In 1912 Vladigerov's mother managed to obtain a governmental scholarship for her children to study in Berlin, where Pancho and his twin brother, the violinist Lyuben Vladigerov, were enrolled at the Staatliche Akademische Hochschule für Musik (now part of the Berlin University of the Arts), which was under the auspices of the Academy of Arts. Pancho Vladigerov studied music theory and composition with Paul Juon[5] and piano with Karl Heinrich Barth.[5] In 1920 he graduated from the academy after having studied piano also with Leonid Kreutzer, composition with Friedrich Gernsheim and Georg Schumann. He twice won the Mendelssohn Prize of the academy (in 1918 and 1920).

After his graduation Vladigerov became music director at Deutsches Theater in Berlin and worked with the famous theatre director Max Reinhardt. In 1932, after much hesitation, he decided to return to Sofia, where he was appointed professor in Piano, Chamber Music and Composition at the State Academy of Music, which is now named after him.

Vladigerov composed in a variety of genres including an opera (Tsar Kaloyan, to a libretto by Nikolai Liliev and Fani Popova-Mutafova),[6] ballet, symphonic music, five piano concertos, two violin concertos, chamber music including string quartet, trio (violin, cello and piano), works and transcriptions for violin and piano and numerous opuses for solo piano,[7] 38 transcriptions of instrumental pieces for instrument and piano, 13 late transcriptions of his earlier works for two pianos,[8] fifty folksong concert arrangements for voice and piano/orchestra, 20 songs for voice and piano, ten choral songs with piano/orchestra, incidental music for the performances of the Deutsches Theater in Berlin, the Theater in der Josefstadt in Vienna, and the National Theatre in Sofia.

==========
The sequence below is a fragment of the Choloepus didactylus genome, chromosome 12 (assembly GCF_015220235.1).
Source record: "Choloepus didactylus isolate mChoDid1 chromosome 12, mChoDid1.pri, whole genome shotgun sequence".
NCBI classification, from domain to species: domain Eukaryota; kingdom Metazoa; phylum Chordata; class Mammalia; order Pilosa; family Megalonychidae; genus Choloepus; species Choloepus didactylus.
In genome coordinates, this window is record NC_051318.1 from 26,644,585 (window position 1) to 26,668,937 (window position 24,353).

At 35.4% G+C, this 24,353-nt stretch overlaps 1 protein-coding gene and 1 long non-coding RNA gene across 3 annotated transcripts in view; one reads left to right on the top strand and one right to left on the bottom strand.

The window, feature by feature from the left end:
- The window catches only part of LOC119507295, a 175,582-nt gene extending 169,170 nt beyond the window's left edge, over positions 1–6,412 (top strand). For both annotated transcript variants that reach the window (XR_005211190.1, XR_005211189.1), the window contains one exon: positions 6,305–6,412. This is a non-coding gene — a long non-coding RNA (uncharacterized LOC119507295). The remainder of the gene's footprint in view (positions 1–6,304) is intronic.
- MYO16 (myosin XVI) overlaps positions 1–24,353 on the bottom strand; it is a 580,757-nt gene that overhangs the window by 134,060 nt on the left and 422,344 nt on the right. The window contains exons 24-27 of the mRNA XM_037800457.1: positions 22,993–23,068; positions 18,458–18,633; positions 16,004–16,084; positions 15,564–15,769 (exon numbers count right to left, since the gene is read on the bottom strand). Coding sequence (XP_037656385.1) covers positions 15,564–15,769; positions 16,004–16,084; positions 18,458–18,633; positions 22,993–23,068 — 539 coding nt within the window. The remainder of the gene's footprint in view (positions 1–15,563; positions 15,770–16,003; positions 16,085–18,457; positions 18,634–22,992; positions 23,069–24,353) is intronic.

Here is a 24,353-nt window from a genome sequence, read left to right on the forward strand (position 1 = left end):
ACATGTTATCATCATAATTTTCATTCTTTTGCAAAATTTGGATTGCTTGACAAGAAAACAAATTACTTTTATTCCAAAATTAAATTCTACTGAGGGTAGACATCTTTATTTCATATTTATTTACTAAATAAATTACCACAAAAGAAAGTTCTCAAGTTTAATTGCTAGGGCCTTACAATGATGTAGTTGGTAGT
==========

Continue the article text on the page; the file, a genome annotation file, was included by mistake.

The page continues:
Vladigerov gained considerable fame in Europe in the 1920s when many of his pieces were published by Universal Edition in Vienna and released on LPs by the German recording company Deutsche Grammophon before being performed throughout Europe and the USA. As pianist and composer he toured most of the European countries performing mainly his own works. In 1969 he was awarded the Herder Prize by the University of Vienna. The Bulgarian recording company Balkanton released an edition of his stage and symphony music in four sets of seven LPs each; however, only a very small portion of his works is currently available on CD.